Volga German celebration on eve of FHSU Homecoming
has become a popular tradition for Hays and Ellis County
HAYS, KS -- Of the many factors that contribute to the exceptional quality of life in Ellis County, none contribute more to the unique personality of the community than Fort Hays State University and the county's Volga German heritage.
The most popular weekend in the county occurs each year in late September or early October with the joint festivities of Oktoberfest and Homecoming, which celebrate the contributions of the Volga Germans and the university. This year, Oktoberfest will be celebrated in Ellis County on Friday, Oct. 11, followed by the Fort Hays State University Homecoming parade and football game on Saturday, Oct. 12.
This 30th edition of the Ellis County Oktoberfest on Oct. 11 should not be confused with a private spin-off celebration that is planned for the Ellis County Fairgrounds on Sept. 21 and 22.
The Oktoberfest/Homecoming weekend will have special significance this year because Fort Hays State University is celebrating its Centennial throughout 2002. Homecoming activities actually will run from Thursday through Sunday, with a golf tournament, an alumni award banquet, theatrical productions, Centennial ceremonies and many other activities available. The weekend draws thousands of visitors to the community, especially former residents and FHSU alumni.
FHSU organizations that wish to participate by sponsoring a booth at Oktoberfest must complete a Student Organization Space Request and an Application for Fund-Raising Project and return both forms to the Student Affairs Office in Room 208 of Sheridan Hall by Thursday, Sept. 26.
Organizations that sell products at their booths must pay 7 percent of gross sales to the Volga German Society. The proceeds are used to help defray expenses and to fund scholarships and other projects at FHSU.
All food items must be homemade. In addition, the Oktoberfest Committee must approve all booths and T-shirt logos. Each organization will be responsible for building its own booth, and a Bavarian theme is strongly recommended. Organizations also must furnish their own tables and chairs.
Organizations that are not affiliated with the university must submit applications describing the booth they would like to sponsor. The applications must be mailed by Saturday, Sept. 28, to: Oktoberfest, P.O. Box 1314, Hays, KS 67601.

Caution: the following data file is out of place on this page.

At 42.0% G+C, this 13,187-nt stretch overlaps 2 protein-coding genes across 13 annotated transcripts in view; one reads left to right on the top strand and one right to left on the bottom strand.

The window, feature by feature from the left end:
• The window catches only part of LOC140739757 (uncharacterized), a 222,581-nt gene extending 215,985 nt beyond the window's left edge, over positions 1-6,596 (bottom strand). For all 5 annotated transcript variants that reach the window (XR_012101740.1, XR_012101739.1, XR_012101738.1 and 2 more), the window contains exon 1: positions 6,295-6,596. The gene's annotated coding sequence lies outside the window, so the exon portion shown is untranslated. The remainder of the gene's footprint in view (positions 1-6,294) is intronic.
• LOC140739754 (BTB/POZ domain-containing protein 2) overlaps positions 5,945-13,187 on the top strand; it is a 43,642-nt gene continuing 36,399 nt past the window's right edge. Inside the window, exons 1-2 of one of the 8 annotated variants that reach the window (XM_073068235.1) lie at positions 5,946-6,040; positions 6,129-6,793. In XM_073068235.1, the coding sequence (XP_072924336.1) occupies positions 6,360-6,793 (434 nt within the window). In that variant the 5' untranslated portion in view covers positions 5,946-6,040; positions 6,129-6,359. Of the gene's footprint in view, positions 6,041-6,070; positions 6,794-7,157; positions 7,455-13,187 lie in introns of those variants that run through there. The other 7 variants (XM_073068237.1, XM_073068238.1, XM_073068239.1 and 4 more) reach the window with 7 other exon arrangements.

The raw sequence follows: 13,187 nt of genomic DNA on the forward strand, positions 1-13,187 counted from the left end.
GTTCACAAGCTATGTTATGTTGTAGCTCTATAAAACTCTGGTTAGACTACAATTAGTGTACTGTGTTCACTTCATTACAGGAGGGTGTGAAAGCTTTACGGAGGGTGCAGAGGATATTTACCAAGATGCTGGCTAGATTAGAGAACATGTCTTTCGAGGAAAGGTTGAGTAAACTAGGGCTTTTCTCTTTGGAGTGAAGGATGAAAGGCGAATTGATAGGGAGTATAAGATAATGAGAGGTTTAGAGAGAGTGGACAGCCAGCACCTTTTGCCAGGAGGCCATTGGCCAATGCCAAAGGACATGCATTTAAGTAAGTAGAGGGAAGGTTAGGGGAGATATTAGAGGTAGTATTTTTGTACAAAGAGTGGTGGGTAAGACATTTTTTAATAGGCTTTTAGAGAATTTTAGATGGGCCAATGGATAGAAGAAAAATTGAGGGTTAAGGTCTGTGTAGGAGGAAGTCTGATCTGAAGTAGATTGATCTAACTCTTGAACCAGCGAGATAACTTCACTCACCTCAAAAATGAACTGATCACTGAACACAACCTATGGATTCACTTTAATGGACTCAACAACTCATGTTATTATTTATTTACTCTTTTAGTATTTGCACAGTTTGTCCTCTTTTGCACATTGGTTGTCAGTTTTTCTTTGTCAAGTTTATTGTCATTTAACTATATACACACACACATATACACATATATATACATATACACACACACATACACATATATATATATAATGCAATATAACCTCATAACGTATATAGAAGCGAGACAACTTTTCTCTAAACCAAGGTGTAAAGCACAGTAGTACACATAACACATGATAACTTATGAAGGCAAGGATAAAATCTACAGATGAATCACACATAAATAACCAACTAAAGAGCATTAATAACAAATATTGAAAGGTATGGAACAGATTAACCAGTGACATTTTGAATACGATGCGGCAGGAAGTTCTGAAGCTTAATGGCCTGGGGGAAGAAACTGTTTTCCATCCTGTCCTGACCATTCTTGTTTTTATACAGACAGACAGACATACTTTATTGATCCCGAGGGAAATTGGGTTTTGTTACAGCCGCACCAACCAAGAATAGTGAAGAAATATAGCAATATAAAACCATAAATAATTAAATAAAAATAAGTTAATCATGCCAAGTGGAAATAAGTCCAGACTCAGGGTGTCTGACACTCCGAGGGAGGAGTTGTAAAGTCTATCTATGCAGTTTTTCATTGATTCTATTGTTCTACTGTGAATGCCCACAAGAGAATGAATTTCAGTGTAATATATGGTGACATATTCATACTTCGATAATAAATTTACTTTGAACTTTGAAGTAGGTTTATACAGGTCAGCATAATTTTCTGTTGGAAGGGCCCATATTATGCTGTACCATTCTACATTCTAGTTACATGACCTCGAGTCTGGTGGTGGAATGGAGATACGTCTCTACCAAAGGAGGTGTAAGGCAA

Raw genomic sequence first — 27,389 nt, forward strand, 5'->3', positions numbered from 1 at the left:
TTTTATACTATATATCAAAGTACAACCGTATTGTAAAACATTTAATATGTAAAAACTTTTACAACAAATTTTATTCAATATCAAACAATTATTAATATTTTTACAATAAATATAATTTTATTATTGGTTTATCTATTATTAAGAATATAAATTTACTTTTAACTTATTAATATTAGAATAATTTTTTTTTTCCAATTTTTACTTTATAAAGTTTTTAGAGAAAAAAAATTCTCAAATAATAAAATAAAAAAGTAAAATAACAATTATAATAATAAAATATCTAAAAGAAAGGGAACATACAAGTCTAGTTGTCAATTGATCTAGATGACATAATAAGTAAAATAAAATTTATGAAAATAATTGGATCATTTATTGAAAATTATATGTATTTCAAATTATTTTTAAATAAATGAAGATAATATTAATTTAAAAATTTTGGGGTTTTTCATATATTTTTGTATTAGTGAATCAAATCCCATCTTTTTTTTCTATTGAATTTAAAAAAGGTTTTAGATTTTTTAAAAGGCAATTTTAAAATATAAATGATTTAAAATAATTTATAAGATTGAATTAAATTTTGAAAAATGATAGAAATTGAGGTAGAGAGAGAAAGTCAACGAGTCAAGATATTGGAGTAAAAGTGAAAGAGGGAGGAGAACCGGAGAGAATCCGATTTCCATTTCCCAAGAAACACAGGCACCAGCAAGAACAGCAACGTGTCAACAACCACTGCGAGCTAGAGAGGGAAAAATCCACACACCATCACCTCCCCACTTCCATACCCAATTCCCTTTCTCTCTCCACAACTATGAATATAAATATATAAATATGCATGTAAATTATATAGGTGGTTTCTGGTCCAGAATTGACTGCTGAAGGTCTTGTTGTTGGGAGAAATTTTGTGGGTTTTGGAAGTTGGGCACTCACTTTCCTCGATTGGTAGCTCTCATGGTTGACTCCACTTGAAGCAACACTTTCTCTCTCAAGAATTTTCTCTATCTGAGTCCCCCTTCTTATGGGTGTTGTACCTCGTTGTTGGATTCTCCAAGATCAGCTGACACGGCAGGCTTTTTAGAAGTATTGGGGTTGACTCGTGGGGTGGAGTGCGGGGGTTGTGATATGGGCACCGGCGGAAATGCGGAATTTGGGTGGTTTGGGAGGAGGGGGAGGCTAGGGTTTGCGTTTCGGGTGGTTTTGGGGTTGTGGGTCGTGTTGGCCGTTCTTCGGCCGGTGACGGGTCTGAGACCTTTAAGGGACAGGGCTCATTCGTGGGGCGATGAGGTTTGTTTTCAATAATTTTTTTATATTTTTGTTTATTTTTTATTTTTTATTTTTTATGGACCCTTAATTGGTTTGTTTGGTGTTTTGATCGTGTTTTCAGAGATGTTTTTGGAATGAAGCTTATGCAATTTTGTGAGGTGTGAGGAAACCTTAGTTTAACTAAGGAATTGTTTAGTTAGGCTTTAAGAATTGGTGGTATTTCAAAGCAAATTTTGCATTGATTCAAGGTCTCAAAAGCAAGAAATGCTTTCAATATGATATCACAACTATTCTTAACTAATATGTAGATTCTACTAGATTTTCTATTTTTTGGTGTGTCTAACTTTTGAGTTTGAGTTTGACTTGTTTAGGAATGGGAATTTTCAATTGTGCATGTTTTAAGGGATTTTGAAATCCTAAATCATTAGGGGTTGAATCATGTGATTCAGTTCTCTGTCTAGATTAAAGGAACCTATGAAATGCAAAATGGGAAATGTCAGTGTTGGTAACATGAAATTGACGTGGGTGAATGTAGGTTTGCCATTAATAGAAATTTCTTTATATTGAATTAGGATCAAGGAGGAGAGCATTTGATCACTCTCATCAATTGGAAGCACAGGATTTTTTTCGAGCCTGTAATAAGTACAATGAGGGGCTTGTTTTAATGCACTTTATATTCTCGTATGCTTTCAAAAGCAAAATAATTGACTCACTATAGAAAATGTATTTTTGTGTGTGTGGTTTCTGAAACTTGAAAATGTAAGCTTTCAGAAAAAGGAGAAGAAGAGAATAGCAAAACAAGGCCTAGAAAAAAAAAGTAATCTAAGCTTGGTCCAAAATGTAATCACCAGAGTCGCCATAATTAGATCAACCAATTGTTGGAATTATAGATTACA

The first Oktoberfest in Hays was started by Hays Area Chamber of Commerce President Doug Kingsley and Executive Director Jack Wilhm in 1973 as a companion event with the university's Homecoming, and the Volga German Society took over sponsorship a short while later. Although the original German Oktoberfest does not trace its origins specifically to the Volga Germans, its connection with German culture made it a perfect vehicle for sharing and preserving the local contributions of the Volga German settlers and their descendants.
The Volga German Society is the official sponsoring agency for Oktoberfest, with the support and cooperation of the university and the Hays Area Chamber of Commerce. Francis Schippers, who has spearheaded the event for many years, is again serving as chair of Oktoberfest.
"The reason Oktoberfest started was that the Volga Germans were the strongest ethnic group in the area and they helped bring the community together with the students, faculty, staff and alumni of the university," Schippers said. "It allowed us to provide education about our cultural heritage."
The 2002 Oktoberfest will begin at 10 a.m. with the ceremonial tapping of the keg by Hays Mayor Henry Schwaller IV. The location -- the Oktoberfest Platz -- will again be the area south of the dike in Frontier Park on the east side of Main Street. Shuttle service for people with disabilities will be available from a special parking area on the west side of Main Street. Booths will open immediately after the ceremony and stay open until 6 p.m.
Beer booths will follow a tighter schedule, opening at 11 a.m. and closing at 5 p.m. Beer sales will be closely monitored. People who wish to consume beer must show two forms of identification to receive a bracelet that allows them to purchase and drink beer on the grounds.
This year's Oktoberfest will feature even more family-oriented activities than usual. In addition to food booths, games and carnival booths, there will be lots of music on stage throughout the day and a polka contest. Some of the booths will feature demonstrations of crafts, such as how to make limestone name posts. The stage shows also will include Renaissance entertainment, such as juggling. Wolf's Educational Barnyard Animals from Russell will offer pony rides, goat milking and other animal activities for children.
"It's a good time, with food, drink and camaraderie," Schippers said.
The first Ellis County Oktoberfest was celebrated in downtown Hays, and then the event was moved to the present site of the Wild West Festival for two years. That location caused problems for Washington School, so it was moved to a site between Larks Park and the old swimming pool for two years. Finally it was moved to the location south of the dike because that was farther from the school, it provided shelter from the wind, there were better sound barriers and there was an abundance of shade.
"In effect," Schippers said, "Oktoberfest takes on the atmosphere of its own little city at this location."
Dr. Larry Gould, FHSU provost, announced recently that in accord with previous decisions of the Faculty Senate and President's Cabinet, classes will not be held on Friday, Oct. 11, so that students can participate in the various activities. It is a regular workday for university staff, however.